The CPA and Aboriginal Activismwas RE: Scholarship and politics(was Re: Proyect v Woods)

Nestor Miguel Gorojovsky gorojovsky at SPAMarnet.com.ar
Tue May 22 20:41:49 MDT 2001


[ quoted text at end deleted. Les ]

En relación a Re: The CPA and Aboriginal Activismwas RE: Schola, el 22
May 01, a las 21:56, Greg Schofield dijo:

[On my approaching Australia's Lang to Argentina's Yrigoyen as
"national revolutionary" leaders]

> Perhaps not all that revolutionary, but at least enough for him to
> be kicked out before a fascist plot ousted him in a more physical
> way.

In these cases, I use "national revolutionary" as a single
block. Contesting British rule in Australia was an obvious move
towards greater national freedom, and in a sense it seems to have also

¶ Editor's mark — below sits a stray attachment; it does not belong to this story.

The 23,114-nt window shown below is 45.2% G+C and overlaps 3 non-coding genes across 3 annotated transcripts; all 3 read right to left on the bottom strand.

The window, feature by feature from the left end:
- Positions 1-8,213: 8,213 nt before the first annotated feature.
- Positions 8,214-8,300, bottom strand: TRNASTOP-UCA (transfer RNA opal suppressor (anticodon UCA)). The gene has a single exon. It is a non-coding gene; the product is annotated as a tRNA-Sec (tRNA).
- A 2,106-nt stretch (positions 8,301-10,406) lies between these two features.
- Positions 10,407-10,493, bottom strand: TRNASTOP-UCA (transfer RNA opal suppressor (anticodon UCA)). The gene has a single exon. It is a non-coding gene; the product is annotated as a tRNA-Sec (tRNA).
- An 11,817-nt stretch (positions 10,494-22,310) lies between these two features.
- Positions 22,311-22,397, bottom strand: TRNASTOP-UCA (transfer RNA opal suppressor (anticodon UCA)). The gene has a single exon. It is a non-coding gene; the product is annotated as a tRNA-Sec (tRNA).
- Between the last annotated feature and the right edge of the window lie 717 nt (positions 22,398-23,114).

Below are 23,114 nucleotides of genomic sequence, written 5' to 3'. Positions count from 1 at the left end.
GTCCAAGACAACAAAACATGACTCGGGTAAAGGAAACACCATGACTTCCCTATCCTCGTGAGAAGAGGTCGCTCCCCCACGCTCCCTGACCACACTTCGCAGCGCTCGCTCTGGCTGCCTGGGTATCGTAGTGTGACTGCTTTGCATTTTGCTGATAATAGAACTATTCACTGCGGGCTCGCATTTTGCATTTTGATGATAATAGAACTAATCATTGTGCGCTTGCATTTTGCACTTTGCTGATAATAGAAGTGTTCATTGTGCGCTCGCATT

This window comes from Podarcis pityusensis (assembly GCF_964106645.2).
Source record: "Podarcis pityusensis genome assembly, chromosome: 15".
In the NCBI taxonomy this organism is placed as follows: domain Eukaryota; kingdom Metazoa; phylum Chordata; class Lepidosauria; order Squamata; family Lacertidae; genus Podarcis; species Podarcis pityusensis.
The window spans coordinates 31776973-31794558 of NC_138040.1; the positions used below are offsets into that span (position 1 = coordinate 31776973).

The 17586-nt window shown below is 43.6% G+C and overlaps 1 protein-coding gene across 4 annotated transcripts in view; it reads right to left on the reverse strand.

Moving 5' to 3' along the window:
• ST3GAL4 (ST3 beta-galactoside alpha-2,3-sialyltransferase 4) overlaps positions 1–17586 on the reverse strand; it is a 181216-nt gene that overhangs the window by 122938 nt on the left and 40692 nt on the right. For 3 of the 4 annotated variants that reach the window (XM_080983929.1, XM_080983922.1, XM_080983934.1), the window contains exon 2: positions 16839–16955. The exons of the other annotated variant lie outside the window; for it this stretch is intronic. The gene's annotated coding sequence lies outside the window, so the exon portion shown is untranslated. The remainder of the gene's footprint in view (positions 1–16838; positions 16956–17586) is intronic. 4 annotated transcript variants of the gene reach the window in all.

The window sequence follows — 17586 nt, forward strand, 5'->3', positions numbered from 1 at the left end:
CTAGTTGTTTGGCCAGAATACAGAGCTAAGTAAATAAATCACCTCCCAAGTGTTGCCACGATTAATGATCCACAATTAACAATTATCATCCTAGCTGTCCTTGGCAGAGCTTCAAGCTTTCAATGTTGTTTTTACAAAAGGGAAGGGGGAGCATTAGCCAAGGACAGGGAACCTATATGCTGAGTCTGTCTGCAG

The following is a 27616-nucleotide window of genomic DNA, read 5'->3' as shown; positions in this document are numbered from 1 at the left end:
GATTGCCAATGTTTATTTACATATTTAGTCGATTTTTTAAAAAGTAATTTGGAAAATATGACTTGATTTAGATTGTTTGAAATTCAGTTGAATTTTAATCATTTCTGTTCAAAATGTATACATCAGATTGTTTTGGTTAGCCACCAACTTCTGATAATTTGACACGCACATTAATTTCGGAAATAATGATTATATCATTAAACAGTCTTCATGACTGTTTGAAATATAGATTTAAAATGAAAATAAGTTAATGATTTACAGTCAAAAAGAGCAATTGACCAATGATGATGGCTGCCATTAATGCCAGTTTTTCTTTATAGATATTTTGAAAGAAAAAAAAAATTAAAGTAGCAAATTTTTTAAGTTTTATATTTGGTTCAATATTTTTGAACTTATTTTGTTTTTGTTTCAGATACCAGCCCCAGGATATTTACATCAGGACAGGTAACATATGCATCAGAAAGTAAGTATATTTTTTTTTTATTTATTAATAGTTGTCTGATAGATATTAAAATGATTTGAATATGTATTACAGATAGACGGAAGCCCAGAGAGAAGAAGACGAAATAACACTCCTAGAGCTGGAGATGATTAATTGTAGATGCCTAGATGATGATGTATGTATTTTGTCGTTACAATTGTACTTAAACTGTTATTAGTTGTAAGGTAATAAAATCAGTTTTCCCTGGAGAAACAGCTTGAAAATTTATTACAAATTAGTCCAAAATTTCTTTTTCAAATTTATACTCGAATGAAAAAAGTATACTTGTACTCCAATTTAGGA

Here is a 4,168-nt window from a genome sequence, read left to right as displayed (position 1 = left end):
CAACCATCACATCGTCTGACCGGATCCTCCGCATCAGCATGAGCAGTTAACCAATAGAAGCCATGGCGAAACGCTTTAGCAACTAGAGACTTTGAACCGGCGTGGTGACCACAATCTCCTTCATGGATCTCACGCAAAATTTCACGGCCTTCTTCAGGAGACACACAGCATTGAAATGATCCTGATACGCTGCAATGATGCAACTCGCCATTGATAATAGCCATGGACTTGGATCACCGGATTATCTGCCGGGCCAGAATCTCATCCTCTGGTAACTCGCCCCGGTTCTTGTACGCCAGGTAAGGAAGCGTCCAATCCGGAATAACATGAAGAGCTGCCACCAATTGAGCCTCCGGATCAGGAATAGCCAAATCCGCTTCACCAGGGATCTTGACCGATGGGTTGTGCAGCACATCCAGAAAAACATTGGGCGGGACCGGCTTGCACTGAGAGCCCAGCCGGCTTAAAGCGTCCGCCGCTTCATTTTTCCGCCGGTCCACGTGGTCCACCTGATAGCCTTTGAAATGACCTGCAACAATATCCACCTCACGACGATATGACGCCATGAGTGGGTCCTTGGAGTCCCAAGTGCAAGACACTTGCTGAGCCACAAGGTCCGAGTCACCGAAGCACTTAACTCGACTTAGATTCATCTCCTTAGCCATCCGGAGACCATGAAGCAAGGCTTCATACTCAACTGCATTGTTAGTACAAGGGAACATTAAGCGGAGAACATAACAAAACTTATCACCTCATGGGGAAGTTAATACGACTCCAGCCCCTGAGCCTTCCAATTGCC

been a step towards the construction of a new Australian
consciousness. All this, in turn, looks linked to the build up of a
self-centered economy. Yrigoyen, as Lang (if I caught your line
properly), was not a revolutionary, as opposed to reformist. But the
reform-revolution debate is not what we are broaching here.

If you want a more accurate definition, well they were "national
reformist" leaders. But it is the "national" what made people love
them. Yrigoyen was overthrown by a military coup in 1930, but when he
died, even under conditions of harsh repression, the mass that
attended his funerals was so immense that the coffin was carried,
along a good deal of the road towards the cemetery, by the
multitude. It is impressive to see the films depicting the coffin
literally _navigating_ on the shoulders of mourning people, as a ship
on the sea.


Néstor Miguel Gorojovsky
gorojovsky at arnet.com.ar







More information about the Marxism mailing list